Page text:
by Anna O’Malley, MD, Director, Natura Institute for Ecology and Medicine
It is January of 2021. I feel myself at an inflection point, nested within a societal inflection point. The light is returning, there is a shift in political power, SARS-Cov2 immunizations are in distribution. It is a new year; hope springs eternal.
I feel myself standing at my own professional inflection point. Now, having been in my integrative family medicine practice for twelve years, and having Natura Institute for Ecology and Medicine for more than two, the ballast of some experience grounds me as I peer into the future. I find myself in contemplative conversation with those who will come after me. Are they my children’s children? Or physicians in the future? I am not sure, but they ask:
“What was it like to be alive at that moment, knowing so much had to change?”
“What did you do when you realized what our future was going to be like?”
“What changes did you make when you realized you were complicit in the harm being done?”
In this present still-point of now, I ask myself:
“As a physician charged with the sacred responsibility to “do no harm,” how do I respond as I bear witness to the harm being done, often by medicine itself?”
“What is the role of physician in community and society, when so much is at stake?”
“How can I be in allyship with the natural world at a time when so much of our future depends on our relationship therewith?”
Natura is holding space for, and giving shape to the form of expression arising in answer to, these sacred questions. Against the backdrop of the shocking ecological footprint of Western Medicine (if we were our own country we’d be around the 8th greatest producer of CO2), the burgeoning epidemic of chronic disease now superimposed with pandemic illness, and the escalating toll of physician and allied health practitioner burnout and suicide, the urgent case for structural change in our practice of medicine and the radical importance of preventing illness and addressing upstream, root causes becomes clear. Anthropogenic forces in our society fan the inflammatory flames of chronic illness; aligning ourselves with the elements of nature (including our own human nature) and reorienting ourselves toward reciprocity therewith provides a healing salve for the ravages of modern society.
Located in the Commonweal Garden, surrounded by wild and cultivated nature, Natura’s work is infused with this reorienting salve. Drawing inspiration from the healing that happens in healing relationship with land, with plants, with community, and with our own miraculous human beings, we are working with models that reclaim the societal role suggested by the etymologic root of the word “doctor:” “docere,” which means “to teach.” At a moment in time in which science and ecological literacy has a direct effect on how our behaviors impact our health in the immediate and long term, it is meaningful to convene people around sharing knowledge and wisdom.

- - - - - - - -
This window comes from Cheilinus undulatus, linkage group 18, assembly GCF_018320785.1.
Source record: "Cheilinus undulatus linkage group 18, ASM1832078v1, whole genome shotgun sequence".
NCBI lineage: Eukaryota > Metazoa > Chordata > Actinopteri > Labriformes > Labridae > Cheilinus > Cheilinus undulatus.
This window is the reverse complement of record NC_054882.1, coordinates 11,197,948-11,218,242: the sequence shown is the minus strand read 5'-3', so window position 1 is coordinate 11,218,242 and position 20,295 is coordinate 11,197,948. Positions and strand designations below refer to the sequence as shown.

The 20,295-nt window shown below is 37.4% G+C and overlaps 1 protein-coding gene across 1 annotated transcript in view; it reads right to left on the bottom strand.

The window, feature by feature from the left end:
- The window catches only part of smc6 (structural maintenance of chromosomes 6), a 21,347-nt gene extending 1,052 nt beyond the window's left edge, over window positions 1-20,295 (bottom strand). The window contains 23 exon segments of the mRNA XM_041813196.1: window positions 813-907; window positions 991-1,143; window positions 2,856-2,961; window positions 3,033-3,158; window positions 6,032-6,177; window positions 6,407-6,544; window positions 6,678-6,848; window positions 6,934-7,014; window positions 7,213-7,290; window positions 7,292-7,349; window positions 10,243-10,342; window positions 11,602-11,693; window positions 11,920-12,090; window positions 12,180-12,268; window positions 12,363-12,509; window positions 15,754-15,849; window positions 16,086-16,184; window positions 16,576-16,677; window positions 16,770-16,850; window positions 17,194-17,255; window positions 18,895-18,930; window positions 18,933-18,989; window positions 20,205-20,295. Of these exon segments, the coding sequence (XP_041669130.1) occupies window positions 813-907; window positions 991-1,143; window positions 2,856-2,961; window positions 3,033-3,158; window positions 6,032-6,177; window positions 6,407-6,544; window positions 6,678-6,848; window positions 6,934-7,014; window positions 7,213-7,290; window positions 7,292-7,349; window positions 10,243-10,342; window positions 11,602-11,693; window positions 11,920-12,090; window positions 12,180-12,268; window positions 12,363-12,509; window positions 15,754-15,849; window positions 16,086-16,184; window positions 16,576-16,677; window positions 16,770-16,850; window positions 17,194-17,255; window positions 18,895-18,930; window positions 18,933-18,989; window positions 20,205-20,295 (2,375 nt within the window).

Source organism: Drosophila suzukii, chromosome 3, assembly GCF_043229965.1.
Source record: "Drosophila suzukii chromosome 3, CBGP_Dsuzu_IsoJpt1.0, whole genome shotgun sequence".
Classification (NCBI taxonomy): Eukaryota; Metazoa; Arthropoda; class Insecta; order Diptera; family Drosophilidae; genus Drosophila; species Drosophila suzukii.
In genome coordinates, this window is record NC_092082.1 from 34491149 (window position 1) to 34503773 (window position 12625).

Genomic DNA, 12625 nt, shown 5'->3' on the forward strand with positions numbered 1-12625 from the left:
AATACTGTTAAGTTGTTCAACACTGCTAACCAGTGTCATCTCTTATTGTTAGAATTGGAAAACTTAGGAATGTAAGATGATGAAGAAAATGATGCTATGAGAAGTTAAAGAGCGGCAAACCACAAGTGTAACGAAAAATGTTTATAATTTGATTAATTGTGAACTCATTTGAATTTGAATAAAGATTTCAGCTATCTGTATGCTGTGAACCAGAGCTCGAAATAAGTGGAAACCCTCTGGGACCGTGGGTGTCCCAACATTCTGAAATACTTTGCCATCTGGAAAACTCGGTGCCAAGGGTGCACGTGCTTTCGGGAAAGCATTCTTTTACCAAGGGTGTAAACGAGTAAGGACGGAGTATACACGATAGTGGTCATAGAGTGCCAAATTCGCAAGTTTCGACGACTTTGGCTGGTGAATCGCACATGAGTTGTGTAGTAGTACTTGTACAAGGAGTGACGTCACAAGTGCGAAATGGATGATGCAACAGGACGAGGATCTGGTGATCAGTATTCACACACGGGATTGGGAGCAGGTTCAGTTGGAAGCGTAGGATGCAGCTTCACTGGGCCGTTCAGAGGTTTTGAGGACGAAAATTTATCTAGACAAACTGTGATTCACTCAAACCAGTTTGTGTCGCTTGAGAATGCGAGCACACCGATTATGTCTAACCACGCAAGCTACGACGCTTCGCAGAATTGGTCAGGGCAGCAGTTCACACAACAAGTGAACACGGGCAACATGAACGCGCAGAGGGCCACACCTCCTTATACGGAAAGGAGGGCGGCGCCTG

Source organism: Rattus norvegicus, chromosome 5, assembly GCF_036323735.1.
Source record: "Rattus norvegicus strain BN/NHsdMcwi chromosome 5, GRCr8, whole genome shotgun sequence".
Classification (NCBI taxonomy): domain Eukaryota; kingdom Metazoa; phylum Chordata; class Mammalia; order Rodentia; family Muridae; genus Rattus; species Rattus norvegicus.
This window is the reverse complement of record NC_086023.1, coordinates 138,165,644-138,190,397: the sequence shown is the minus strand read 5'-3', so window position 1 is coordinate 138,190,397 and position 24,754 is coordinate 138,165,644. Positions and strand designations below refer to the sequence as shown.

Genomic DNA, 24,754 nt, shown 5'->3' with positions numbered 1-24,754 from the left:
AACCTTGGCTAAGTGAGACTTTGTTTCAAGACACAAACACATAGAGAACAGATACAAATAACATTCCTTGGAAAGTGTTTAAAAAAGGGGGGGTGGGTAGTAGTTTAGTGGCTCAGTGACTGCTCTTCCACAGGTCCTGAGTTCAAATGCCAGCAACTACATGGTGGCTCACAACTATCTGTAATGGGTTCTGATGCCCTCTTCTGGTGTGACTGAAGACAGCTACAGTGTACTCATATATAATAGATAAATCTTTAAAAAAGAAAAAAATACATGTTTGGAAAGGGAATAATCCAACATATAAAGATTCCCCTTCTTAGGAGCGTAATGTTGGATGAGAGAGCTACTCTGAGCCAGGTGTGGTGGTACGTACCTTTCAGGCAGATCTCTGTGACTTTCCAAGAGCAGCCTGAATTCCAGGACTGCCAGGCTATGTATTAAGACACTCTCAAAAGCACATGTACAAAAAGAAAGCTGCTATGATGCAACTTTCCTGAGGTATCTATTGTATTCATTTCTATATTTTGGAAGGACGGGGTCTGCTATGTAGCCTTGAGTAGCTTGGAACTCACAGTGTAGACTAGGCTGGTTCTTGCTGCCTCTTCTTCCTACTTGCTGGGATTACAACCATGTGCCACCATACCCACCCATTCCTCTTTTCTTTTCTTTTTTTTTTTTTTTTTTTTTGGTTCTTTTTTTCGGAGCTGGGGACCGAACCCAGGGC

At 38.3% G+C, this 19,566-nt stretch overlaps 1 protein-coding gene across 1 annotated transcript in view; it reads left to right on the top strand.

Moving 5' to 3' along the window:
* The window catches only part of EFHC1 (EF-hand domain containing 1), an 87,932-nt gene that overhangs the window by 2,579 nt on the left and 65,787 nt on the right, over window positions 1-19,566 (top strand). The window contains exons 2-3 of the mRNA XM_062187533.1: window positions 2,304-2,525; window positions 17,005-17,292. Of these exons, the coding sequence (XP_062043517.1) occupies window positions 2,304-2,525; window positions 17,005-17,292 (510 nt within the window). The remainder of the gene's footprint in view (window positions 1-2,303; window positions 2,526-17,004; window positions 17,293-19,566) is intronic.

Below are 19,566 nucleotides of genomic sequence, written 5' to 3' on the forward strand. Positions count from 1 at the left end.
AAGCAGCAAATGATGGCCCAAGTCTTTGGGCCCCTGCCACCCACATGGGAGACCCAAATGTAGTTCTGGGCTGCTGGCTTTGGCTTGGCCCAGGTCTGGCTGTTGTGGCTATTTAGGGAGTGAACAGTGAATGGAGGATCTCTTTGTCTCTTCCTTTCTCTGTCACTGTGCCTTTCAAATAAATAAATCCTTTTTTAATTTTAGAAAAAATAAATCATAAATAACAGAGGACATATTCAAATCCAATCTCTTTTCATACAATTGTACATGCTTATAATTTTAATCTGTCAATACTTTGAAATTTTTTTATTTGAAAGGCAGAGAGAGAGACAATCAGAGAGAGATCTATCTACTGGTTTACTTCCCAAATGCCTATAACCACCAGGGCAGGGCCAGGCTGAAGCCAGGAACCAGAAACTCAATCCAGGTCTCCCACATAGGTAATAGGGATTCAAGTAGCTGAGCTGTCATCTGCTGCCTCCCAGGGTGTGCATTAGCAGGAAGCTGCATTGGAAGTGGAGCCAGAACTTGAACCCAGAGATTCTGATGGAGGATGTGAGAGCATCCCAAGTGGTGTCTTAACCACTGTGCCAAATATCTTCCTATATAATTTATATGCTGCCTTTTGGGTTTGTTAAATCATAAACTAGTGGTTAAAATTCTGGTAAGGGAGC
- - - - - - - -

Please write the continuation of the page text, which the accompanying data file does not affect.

Our Community Medicine Circles, once held in the yurt in the Garden, now on Zoom, serve this function. Weaving ecological consciousness into integrative medicine talks on relevant subjects, these twice monthly calls have also been a space for people, increasingly isolated, to connect. In 2020 there was no shortage of timely material to cover: from science talks on how SARS-CoV2 affects the body, deep dives into how to optimize the immune system, and how to support our respiratory health during wildfire to the neurohormonal and electromagnetic effects of love and gratitude, we have explored proactive ways to support our health, and, in so doing, lighten our ecological footprint. The two are inextricably linked.
This feels like an important role for the community-based primary care provider to inhabit, and one that is scalable along the lines of existing systems, such as the network of Community Health Centers in our country. In fact, Natura’s Community Medicine Circles are a collaborative effort with our local Federally Qualified Health Center, Coastal Health Alliance (now merged with Petaluma Health Center). Additionally, these circles are providing resident physicians being trained in Family and Community Medicine the opportunity to experience a community-level role at the intersection of preventative and community medicine and ecological consciousness. Further, it reflects in some small way the importance of offering educational experiences that reflect the nimble responsiveness and community preparedness that will serve health care providers in the future.
In this moment, feeling the momentum of all that 2020 has compelled us to look at, in full appreciation of the work that lies ahead, we are embracing opportunities to deepen healing alliances between medicine and nature. Between community health centers and land-based non-profits. Between those who steward the land and those who practice healing arts. Between those who practice regenerative agriculture and those who connect community to healing with food and plants. The richness of our interconnectedness and our ability to see the connection between what happens, for example, in the soil and what happens in our gut, or in our hearts, our society and our relationship with sentient beings, deepens our shot at a resilient future. We all have much to teach each other. And we have so much to learn.